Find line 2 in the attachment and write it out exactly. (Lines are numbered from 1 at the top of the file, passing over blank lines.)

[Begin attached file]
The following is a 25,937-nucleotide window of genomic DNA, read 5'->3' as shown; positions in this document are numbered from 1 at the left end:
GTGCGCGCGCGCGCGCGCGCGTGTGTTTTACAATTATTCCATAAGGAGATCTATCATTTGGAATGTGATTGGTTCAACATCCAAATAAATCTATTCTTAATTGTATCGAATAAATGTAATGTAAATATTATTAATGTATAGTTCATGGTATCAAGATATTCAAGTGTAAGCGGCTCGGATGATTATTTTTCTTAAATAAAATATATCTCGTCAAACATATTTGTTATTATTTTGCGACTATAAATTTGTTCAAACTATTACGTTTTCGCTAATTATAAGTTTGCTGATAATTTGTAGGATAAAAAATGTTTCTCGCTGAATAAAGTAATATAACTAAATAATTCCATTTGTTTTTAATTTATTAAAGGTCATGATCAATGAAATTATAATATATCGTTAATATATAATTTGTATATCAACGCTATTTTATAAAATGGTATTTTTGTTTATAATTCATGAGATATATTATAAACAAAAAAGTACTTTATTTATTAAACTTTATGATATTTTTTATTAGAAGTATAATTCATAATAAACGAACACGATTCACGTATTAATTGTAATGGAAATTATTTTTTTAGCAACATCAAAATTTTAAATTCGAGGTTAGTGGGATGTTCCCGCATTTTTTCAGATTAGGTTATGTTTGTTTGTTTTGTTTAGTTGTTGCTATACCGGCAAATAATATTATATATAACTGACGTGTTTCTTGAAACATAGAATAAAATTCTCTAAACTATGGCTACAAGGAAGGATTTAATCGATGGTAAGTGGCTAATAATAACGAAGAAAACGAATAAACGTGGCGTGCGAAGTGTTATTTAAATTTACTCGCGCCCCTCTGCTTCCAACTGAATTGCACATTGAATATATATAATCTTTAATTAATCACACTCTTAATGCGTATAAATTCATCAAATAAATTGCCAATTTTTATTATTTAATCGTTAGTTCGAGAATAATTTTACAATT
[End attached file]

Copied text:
GTGCGCGCGCGCGCGCGCGCGTGTGTTTTACAATTATTCCATAAGGAGATCTATCATTTGGAATGTGATTGGTTCAACATCCAAATAAATCTATTCTTAATTGTATCGAATAAATGTAATGTAAATATTATTAATGTATAGTTCATGGTATCAAGATATTCAAGTGTAAGCGGCTCGGATGATTATTTTTCTTAAATAAAATATATCTCGTCAAACATATTTGTTATTATTTTGCGACTATAAATTTGTTCAAACTATTACGTTTTCGCTAATTATAAGTTTGCTGATAATTTGTAGGATAAAAAATGTTTCTCGCTGAATAAAGTAATATAACTAAATAATTCCATTTGTTTTTAATTTATTAAAGGTCATGATCAATGAAATTATAATATATCGTTAATATATAATTTGTATATCAACGCTATTTTATAAAATGGTATTTTTGTTTATAATTCATGAGATATATTATAAACAAAAAAGTACTTTATTTATTAAACTTTATGATATTTTTTATTAGAAGTATAATTCATAATAAACGAACACGATTCACGTATTAATTGTAATGGAAATTATTTTTTTAGCAACATCAAAATTTTAAATTCGAGGTTAGTGGGATGTTCCCGCATTTTTTCAGATTAGGTTATGTTTGTTTGTTTTGTTTAGTTGTTGCTATACCGGCAAATAATATTATATATAACTGACGTGTTTCTTGAAACATAGAATAAAATTCTCTAAACTATGGCTACAAGGAAGGATTTAATCGATGGTAAGTGGCTAATAATAACGAAGAAAACGAATAAACGTGGCGTGCGAAGTGTTATTTAAATTTACTCGCGCCCCTCTGCTTCCAACTGAATTGCACATTGAATATATATAATCTTTAATTAATCACACTCTTAATGCGTATAAATTCATCAAATAAATTGCCAATTTTTATTATTTAATCGTTAGTTCGAGAATAATTTTACAATT